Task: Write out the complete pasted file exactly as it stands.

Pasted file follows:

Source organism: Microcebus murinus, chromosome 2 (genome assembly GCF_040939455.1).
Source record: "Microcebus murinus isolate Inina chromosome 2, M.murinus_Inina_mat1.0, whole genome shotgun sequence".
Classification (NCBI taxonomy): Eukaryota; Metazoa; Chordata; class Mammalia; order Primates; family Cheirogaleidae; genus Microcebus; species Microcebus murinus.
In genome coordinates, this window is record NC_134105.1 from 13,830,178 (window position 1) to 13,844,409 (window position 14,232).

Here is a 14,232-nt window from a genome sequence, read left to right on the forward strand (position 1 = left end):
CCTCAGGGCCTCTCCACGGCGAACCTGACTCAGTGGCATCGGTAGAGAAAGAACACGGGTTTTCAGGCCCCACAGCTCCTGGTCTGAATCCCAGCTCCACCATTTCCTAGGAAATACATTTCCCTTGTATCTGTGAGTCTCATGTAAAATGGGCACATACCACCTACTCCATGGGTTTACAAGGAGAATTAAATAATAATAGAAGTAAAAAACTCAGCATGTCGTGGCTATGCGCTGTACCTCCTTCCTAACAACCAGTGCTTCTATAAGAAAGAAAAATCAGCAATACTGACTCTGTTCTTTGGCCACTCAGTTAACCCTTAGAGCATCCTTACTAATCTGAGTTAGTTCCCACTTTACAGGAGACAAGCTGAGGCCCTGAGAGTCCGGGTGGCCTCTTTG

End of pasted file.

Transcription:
Source organism: Microcebus murinus, chromosome 2 (genome assembly GCF_040939455.1).
Source record: "Microcebus murinus isolate Inina chromosome 2, M.murinus_Inina_mat1.0, whole genome shotgun sequence".
Classification (NCBI taxonomy): Eukaryota; Metazoa; Chordata; class Mammalia; order Primates; family Cheirogaleidae; genus Microcebus; species Microcebus murinus.
In genome coordinates, this window is record NC_134105.1 from 13,830,178 (window position 1) to 13,844,409 (window position 14,232).

Here is a 14,232-nt window from a genome sequence, read left to right on the forward strand (position 1 = left end):
CCTCAGGGCCTCTCCACGGCGAACCTGACTCAGTGGCATCGGTAGAGAAAGAACACGGGTTTTCAGGCCCCACAGCTCCTGGTCTGAATCCCAGCTCCACCATTTCCTAGGAAATACATTTCCCTTGTATCTGTGAGTCTCATGTAAAATGGGCACATACCACCTACTCCATGGGTTTACAAGGAGAATTAAATAATAATAGAAGTAAAAAACTCAGCATGTCGTGGCTATGCGCTGTACCTCCTTCCTAACAACCAGTGCTTCTATAAGAAAGAAAAATCAGCAATACTGACTCTGTTCTTTGGCCACTCAGTTAACCCTTAGAGCATCCTTACTAATCTGAGTTAGTTCCCACTTTACAGGAGACAAGCTGAGGCCCTGAGAGTCCGGGTGGCCTCTTTG